Social Security Factors for Married Couples
The biggest mistake married couples make in deciding when to take their Social Security benefits is they view the decision as if they were single, which means the main factor the look at is break-even age. Rather than looking at joint life expectancy, only the life expectancy of the person getting ready to claim is considered. For marrieds, looking at the Social Security decision in terms of break-even age and a single life expectancy and is a giant mistake.
Marrieds must look at joint life expectancy and factor in spousal and survivor benefits to make the most beneficial claiming decision. Here are the relevant factors to keep in mind when deciding when to take Social Security as a married couple.
1. Eligibility for Spousal and Survivor Benefits
A married person may claim benefits on his/her own earnings record, but in many cases may also claim a benefit on his/her spouse’s record, called the spousal benefit. The spousal benefit is a great benefit for nonworking spouses or spouses who had lower incomes for many years. Like any Social Security benefit, an individual may file for spousal benefits as early as age 62 but will receive a permanently reduced benefit amount for life by filing early.
An individual may also claim survivor’s benefits on a deceased spouse’s earnings record. A survivor may claim reduced benefits as early as age 60; however, they will get more if they wait until their own full retirement age (FRA) before claiming.
When both spouses are receiving benefits, upon the death of the first spouse, only the higher of the two benefit amounts being received continues as a survivor benefit. That means it is incredibly important for married couples to maximize the benefit of the highest earner. That will become a survivor benefit. By claiming early, many couples are making a decision that will harm a long-lived spouse.
2. Impact of Spousal and Survivor Benefits for a Two-Earner Married Couple
There is an advantage to having a spousal benefit for a two-earner married couple. If born January 1, 1954, or earlier, the highest wage earner may claim spousal benefits upon reaching their FRA, leaving the benefit based on his/her own record to accumulate delayed retirement credits through deferral. This higher earning spouse then switches to their own worker benefit at about age 70. This scenario assumes the lower earner files for their worker benefit based on their own earnings record between age 62 and their FRA.
This claim now, claim more later strategy locks in a higher survivor benefit for whichever is the longest spouse to live. When the survivor’s benefit is taken into account, a two-earner couple may find that it is advantageous to delay benefits for the higher earner and start collecting benefits early for the spouse with the lower monthly payment.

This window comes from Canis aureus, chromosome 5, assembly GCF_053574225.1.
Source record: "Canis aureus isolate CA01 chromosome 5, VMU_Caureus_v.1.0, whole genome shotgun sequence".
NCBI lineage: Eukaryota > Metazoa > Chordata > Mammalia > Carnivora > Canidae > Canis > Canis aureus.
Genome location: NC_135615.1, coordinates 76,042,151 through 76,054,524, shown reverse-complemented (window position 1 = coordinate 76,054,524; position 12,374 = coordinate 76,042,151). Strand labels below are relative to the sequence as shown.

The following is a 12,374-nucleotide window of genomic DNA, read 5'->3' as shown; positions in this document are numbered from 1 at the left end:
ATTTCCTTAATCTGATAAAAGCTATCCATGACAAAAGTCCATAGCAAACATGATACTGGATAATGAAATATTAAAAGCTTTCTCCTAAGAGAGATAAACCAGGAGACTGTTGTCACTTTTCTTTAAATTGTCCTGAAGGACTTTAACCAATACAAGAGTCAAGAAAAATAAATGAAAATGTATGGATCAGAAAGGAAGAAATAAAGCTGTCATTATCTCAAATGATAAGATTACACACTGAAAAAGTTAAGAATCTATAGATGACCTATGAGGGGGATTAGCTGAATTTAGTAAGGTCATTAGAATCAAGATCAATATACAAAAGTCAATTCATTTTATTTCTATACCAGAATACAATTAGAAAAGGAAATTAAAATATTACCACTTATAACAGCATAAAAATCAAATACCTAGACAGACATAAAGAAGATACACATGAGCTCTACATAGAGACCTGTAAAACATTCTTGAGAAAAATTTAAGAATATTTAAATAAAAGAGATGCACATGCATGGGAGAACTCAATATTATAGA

Then at the death of the higher earner, the lower-benefit spouse will switch to the higher survivor benefit amount. In other words, the decision to delay the higher earner’s benefit is based on the lifetime of the second spouse to die. This maximizes lifetime cumulative benefits for a couple where one spouse may expect to outlive the other. It is equivalent to purchasing a second-to-die or joint-life annuity.
Similarly, the decision as to when the lower earner should begin claiming benefits is the lifetime of the first spouse to die. Benefits based on the lower earner’s record will only last until the first spouse dies.
Unfortunately, new Social Security rules that were passed in November 2015 mean that only those born on or before January 1, 1954, can claim a spousal benefit while continuing to let their own benefit accumulate credits.
For those born January 2, 1954 or later, there is still a benefit to having the higher earner delay - you just won't be able to "double dip" and collect spousal benefits while waiting until age 70.
3. Taxes on Social Security
Another factor overlooked by singles and marrieds alike is the impact of taxes. Retirement income needs to be viewed on an after-tax basis. In his book, A Social Security Owner’s Manual, Jim Blankenship, CFP®, provides a great example in which he shows the after-tax results of taking Social Security early and IRA withdrawals later verses doing the exact opposite, which would be delaying Social Security and instead using IRA money early. The result of delaying Social Security and using IRA money first: $64,000 more after-tax income and $179,000 more in the bank after 28 years in retirement.
This isn’t chump change. Taxes matter. This strategy doesn't work for those with large pensions, but for those with no pension or a small pension, it can help your retirement money do more for you.
4. Don’t Forget About the Earnings Test
If you plan on working between age 62 and your FRA then wait until your FRA to begin benefits. Why? The earnings test affects you if you continue to have earned income AND receive Social Security benefits before you reach your FRA. In such a case, your Social Security benefits will be reduced if your total earnings exceed the annual limit. If you have some months where your earnings are high enough that you are not considered to be "retired" than your benefits may be re-calculated when you reach your FRA, but it could take 13 - 14 years to get back the amount that was withheld.
5. Calculate, Then Claim
There is no reason to guess about the best time to take your Social Security benefits. Online Social Security calculators will do the number crunching for you and your spouse, and show you which claiming strategy will result in the most lifetime benefits for a married couple. There is no way I would even consider recommending a Social Security claiming strategy for a married couple without running their scenarios through at least one online Social Security calculator.